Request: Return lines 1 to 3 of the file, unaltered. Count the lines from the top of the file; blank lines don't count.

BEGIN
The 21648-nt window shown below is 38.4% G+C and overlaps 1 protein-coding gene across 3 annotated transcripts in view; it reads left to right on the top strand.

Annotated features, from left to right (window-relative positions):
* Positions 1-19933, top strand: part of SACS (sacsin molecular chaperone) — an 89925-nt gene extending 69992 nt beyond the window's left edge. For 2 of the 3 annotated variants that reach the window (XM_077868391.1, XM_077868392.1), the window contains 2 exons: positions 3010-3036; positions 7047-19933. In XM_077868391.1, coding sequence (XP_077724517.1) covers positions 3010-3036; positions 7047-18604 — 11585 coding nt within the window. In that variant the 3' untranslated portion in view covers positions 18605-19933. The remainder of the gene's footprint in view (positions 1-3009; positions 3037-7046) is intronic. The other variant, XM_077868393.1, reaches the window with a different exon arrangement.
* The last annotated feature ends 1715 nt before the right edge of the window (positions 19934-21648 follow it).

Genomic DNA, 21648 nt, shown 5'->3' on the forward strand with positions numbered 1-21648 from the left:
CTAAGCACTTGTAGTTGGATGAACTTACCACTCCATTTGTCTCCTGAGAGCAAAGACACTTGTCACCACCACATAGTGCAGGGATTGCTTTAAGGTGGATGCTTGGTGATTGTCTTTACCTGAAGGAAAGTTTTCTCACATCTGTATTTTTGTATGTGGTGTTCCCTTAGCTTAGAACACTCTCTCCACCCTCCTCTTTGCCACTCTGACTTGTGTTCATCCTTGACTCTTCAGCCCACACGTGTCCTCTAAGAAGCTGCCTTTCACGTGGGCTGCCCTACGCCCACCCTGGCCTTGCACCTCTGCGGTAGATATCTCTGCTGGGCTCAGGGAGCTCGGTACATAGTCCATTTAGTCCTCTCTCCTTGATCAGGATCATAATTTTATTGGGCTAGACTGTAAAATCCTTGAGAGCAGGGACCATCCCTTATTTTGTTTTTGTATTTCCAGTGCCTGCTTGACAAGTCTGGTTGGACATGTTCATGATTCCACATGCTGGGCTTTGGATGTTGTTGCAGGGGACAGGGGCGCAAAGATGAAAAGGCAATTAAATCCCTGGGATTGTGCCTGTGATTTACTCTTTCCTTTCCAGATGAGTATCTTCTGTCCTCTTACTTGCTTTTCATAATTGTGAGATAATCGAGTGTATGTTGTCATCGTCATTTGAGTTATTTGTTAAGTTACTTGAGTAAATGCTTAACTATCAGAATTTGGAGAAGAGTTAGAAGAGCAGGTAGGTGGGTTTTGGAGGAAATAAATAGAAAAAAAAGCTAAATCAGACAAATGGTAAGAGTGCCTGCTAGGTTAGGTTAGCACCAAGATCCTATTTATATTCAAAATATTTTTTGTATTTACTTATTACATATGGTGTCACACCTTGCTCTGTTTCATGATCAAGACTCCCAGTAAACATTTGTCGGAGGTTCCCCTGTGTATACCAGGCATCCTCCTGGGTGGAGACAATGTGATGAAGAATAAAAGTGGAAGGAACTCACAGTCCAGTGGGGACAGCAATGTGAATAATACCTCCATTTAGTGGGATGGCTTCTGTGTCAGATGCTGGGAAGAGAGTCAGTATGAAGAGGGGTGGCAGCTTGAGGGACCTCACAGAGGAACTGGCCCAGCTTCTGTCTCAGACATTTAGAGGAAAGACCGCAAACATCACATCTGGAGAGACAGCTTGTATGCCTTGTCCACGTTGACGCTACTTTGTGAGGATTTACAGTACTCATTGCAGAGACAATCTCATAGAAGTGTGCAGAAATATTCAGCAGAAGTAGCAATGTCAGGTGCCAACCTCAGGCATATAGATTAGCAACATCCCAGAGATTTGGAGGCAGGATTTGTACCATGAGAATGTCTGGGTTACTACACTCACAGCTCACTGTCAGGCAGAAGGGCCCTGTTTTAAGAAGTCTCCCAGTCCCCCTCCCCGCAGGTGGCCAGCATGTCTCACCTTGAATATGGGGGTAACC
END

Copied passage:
The 21648-nt window shown below is 38.4% G+C and overlaps 1 protein-coding gene across 3 annotated transcripts in view; it reads left to right on the top strand.

Annotated features, from left to right (window-relative positions):
* Positions 1-19933, top strand: part of SACS (sacsin molecular chaperone) — an 89925-nt gene extending 69992 nt beyond the window's left edge. For 2 of the 3 annotated variants that reach the window (XM_077868391.1, XM_077868392.1), the window contains 2 exons: positions 3010-3036; positions 7047-19933. In XM_077868391.1, coding sequence (XP_077724517.1) covers positions 3010-3036; positions 7047-18604 — 11585 coding nt within the window. In that variant the 3' untranslated portion in view covers positions 18605-19933. The remainder of the gene's footprint in view (positions 1-3009; positions 3037-7046) is intronic. The other variant, XM_077868393.1, reaches the window with a different exon arrangement.